On December 8, 2020, the 7th Circuit affirmed an order of summary judgment in favor of an employer-defendant in a lawsuit filed by a social worker against the Chicago Board of Eduction alleging gender and disability discrimination, failure to accommodate, and retaliation. Williams v. Board of Education of City of Chicago, No. 19-3152 (7th Cir. 12/8/2020). The plaintiff alleged that the defendant failed to award him certain positions on account of his gender and disability, as well as in retaliation for his protected activity of requesting an accommodation for his disability and filing discrimination claims.
U.S. District Court, Northern District of Illinois
On November 23, 2020, the 7th Circuit affirmed an order of summary judgment in favor of an employer-defendant in a disability discrimination lawsuit filed by a mail carrier for the U.S. Postal Service under the Rehabilitation Act, which is the equivalent of the Americans with Disabilities Act for federal employees. Vargas v. Louis DeJoy, Postmaster General, No. 20-1116 (7th Cir. Nov. 23, 2020). After he aggravated an old foot injury on the job, the plaintiff was placed on work restrictions that prohibited him from lifting and carrying heavy weights. This created a problem for him because his job duties included carrying heavy loads and packages. He requested accommodations from the employer, but without any alternative jobs for him to do, his accommodation request was denied. Consequently, he had to take paid sick leave for several weeks and eventually went on unpaid leave. He sued his employer under Title VII for race discrimination and retaliation, and for disability discrimination under the Rehabilitation Act.
On November 4, 2020, the 7th Circuit affirmed an order of summary judgment in favor of an employer-defendant in a lawsuit under the Americans with Disabilities Act ("ADA"), in which the plaintiff claimed that he was dismissed from a police academy because of his actual or perceived disability. Sandefur v. Thomas J. Dart and Cook County, Illinois, No. 19-2787 (7th Cir. Nov. 4, 2020). Plaintiff was a corrections officer for the Sheriff of Cook County, Illinois. The ADA prohibits covered employers from discriminating against individuals with disabilities. To establish an ADA claim, a plaintiff must plead and prove that she: (1) was disabled within the meaning of the ADA; (2) was qualified to perform the essential functions of her job with or without reasonable accommodation; and (3) suffered an adverse employment action because of her disability.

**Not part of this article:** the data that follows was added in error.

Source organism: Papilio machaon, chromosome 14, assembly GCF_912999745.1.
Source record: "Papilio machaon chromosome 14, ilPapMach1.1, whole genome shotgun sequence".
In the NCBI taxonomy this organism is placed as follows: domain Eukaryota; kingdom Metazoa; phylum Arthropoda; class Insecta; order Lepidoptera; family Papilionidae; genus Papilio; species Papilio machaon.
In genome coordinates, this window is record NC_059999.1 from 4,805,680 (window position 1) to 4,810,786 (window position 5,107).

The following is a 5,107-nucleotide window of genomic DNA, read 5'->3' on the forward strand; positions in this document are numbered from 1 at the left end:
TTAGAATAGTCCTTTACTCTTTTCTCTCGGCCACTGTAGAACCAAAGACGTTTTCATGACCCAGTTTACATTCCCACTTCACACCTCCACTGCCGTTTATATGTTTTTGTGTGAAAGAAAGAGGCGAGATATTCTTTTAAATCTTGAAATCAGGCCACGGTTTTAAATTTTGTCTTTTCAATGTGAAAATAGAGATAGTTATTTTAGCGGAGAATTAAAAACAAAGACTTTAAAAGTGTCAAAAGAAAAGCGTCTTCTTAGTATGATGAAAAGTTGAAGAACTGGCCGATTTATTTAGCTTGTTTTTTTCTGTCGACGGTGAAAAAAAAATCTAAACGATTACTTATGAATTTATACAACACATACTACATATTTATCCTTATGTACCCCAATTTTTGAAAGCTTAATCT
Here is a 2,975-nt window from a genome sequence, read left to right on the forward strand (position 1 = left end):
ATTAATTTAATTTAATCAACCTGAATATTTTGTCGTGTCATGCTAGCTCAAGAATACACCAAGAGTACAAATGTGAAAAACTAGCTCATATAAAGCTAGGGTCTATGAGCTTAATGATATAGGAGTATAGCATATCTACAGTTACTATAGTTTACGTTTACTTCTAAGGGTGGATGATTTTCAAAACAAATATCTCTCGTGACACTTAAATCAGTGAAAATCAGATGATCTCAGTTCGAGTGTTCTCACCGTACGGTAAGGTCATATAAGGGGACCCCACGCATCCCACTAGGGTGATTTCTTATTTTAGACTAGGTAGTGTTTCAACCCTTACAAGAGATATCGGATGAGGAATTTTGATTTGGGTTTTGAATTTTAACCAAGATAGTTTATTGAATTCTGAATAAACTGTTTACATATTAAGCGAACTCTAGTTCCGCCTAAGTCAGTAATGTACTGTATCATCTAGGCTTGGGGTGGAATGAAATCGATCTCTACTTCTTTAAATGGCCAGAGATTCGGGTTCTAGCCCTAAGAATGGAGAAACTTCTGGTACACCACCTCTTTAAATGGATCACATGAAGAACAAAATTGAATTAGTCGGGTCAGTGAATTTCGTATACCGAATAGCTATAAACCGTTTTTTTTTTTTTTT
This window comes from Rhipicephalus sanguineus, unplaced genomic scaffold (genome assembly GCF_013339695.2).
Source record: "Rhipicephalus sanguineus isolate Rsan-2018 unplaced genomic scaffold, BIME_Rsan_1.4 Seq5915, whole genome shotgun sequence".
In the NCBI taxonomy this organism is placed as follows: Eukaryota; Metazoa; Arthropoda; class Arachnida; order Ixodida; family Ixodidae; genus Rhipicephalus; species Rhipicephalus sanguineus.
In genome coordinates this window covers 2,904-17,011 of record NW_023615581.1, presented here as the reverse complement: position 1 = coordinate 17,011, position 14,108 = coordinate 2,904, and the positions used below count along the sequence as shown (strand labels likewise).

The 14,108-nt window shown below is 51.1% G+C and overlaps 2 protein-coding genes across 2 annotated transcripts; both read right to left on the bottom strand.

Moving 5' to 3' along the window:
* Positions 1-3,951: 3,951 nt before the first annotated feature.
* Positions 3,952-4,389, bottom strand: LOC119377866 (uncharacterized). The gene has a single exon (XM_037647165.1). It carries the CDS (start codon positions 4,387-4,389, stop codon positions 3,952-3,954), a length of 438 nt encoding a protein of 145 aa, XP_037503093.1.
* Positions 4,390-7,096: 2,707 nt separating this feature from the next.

On August 11, 2020, the 7th Circuit affirmed a jury verdict in favor of a plaintiff, a terminated employee who claimed that he was fired because of his race, African-American, in violation of Title VII of the Civil Rights Act of 1964 ("Title VII"). Morris v. BNSF Railway Company, No. 19-2808 & 19-2913 (7th Cir. Aug. 11, 2020). The crux of his employment discrimination lawsuit was disparate discipline--that he was disciplined more harshly than similarly situated non-African-American employees who committed the same or similar violations of the same company policy. Specifically, he claimed that he was subjected to a formal disciplinary process that culminated in his termination, while non-African-American employees were given a more lenient informal disciplinary process that practically guaranteed that they would not be terminated.
On August 6, 2020, the 7th Circuit affirmed an order of summary judgment in favor of a defendant-employer in a lawsuit in which the plaintiff alleged associational disability discrimination and retaliation under the Americans with Disabilities Act ("ADA"). Pierri v. Medline Industries, Inc., No. 19-3356 (7th Cir. Aug. 6, 2020). The plaintiff was a chemist for the defendant. Initially, he did well at the company, but problems arose after he asked for accommodations to enable him to take care of his ailing grandfather. The defendant gave him time off to take care of his grandfather under the Family and Medical Leave Act ("FMLA"). However, the plaintiff claimed that his supervisor then became so hostile to him that he required personal time off because of the stress. He took FMLA leave and never returned to work. The defendant eventually terminated his employment for his failure to return to work or provide a return date.